The couple's adult daughters, Nancy Crowe and Janet Houston, petitioned the court to invalidate that amendment on grounds of forgery and incapacity, while their father petitioned to allow the trust's modification.
The court threw out the amendment, noting that it had not been notarized as required by the trust but sided with Leonard.
"The intent of the parties was not reflected in the trust instrument for a death in 2010 but instead and as written completely thwarted their intent," the court stated.
MOVING AWAY FROM FORMULAS
With estate taxes in continual flux, those old formula clauses may send more families to court. After all, such provisions have a very different impact when the estate tax exclusion is $1 million, as it was in 2003, than it does at $5 million, as it is today.
The impact can be especially dramatic for a smaller estate, where a surviving spouse could be unintentionally disinherited and not have enough funds left to pay the bills during the remainder of his or her life.
"This issue is going to continue to pop up," says Clay Stevens, director of strategic planning at wealth management firm Aspiriant. "And it could (have) exactly the same consequence in a smaller estate."
Because of this, "good estate attorneys are now moving away from the formulaic approach," says Brent Brodeski, chief executive of Savant Capital Management. Instead, he says, they are using more flexible wording, and also revisiting those trust documents each year, particularly for large estates.
The Tweten case may be the first of its kind to get through the courts, but it does not offer any legal precedent. And the Twetens' daughters plan to appeal the decision, according to their lawyer, Adam Streisand, chairman of trust and estate litigation at Loeb & Loeb in Los Angeles.
"It's a ridiculous result," Streisand says. "The judge has no factual basis to say what Mrs. Tweten intended.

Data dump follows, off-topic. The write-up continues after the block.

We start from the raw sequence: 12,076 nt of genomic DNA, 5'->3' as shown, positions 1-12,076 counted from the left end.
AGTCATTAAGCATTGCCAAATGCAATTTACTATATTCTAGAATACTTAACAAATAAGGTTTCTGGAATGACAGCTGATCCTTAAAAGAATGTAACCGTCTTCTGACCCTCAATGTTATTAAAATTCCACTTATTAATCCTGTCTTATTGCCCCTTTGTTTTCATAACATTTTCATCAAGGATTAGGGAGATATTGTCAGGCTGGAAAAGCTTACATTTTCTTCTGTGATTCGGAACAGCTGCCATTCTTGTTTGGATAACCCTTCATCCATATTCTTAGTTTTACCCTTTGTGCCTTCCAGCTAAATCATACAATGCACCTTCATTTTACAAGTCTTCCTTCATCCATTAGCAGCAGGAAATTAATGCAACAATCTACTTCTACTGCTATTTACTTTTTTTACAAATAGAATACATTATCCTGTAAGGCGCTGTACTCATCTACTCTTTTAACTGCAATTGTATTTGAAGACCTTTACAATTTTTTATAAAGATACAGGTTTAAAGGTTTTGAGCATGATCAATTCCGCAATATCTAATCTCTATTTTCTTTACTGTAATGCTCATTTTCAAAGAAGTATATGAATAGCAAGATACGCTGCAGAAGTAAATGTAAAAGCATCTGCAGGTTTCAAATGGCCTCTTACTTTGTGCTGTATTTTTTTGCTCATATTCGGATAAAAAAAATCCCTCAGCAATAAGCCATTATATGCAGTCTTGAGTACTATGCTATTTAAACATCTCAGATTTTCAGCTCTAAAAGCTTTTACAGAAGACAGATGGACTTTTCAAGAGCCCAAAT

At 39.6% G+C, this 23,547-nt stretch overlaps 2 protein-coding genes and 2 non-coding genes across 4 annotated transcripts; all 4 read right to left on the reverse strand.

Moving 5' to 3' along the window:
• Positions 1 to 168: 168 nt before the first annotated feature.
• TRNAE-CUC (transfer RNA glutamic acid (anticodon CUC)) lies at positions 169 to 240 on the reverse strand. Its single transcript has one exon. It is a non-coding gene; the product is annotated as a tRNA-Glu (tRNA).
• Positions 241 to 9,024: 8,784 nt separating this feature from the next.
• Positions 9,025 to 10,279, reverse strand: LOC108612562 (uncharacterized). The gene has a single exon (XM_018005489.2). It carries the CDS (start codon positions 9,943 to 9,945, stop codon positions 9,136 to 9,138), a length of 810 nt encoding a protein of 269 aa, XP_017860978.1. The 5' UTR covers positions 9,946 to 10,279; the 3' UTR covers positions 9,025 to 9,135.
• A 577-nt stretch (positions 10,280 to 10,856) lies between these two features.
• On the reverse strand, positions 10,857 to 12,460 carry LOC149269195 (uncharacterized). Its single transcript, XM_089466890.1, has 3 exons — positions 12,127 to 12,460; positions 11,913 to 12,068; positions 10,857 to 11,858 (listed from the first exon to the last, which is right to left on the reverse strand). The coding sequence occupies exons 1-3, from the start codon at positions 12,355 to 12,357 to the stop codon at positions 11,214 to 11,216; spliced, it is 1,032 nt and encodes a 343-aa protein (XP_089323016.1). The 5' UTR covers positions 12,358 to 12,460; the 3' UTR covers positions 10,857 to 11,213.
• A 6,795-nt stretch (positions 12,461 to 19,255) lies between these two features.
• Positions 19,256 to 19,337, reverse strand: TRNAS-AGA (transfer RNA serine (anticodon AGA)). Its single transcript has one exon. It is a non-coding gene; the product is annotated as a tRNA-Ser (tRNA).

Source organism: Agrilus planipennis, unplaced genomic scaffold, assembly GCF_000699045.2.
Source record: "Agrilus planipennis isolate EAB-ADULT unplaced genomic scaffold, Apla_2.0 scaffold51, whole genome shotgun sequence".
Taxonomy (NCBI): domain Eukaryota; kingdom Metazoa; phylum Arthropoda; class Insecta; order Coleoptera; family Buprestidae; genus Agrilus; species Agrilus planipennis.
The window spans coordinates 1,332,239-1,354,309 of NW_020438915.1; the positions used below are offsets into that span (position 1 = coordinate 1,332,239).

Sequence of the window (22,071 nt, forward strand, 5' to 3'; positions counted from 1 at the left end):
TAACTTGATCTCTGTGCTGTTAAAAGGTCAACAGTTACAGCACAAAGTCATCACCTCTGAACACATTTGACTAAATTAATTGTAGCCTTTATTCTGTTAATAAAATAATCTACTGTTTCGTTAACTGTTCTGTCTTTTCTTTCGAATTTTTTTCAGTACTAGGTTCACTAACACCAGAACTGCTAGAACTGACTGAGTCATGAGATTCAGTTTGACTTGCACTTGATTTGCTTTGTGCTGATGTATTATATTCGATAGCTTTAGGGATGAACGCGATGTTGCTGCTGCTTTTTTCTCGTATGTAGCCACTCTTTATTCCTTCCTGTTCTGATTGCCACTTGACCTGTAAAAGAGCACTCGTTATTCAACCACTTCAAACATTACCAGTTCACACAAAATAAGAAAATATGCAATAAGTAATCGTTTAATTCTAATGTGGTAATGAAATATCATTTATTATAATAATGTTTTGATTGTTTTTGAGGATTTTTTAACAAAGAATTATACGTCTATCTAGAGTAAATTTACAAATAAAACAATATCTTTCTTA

"People with money spend a lot of time and money trying to get it to the next generation tax-free. This was an estate-planning home run."
That, in fact, may be the big irony of this case: The original formula clause would have allowed $50 million (Eileen Tweten's half of the couple's fortune) to pass to the next generation with no estate tax due.
Remember the uproar over George Steinbrenner and other billionaires who died in 2010 and whose heirs escaped paying estate taxes? That's essentially what would have happened - however unintentionally - to the Twetens.
"From a tax perspective, the result they got before making the change was the right result," says Aspiriant's Stevens, who does high-net-worth estate planning but is not involved in the case.
With top estate tax rates set to rise to 55 percent in 2013, the potential tax hit to the Twetens' heirs could be gigantic when Leonard dies, assuming that he does not leave his money to charity.
(The writer is a Reuters columnist. The opinions expressed are her own.)
(Follow us @ReutersMoney or here; Editing by Beth Pinsker Gladstone, Linda Stern and Lisa Von Ahn)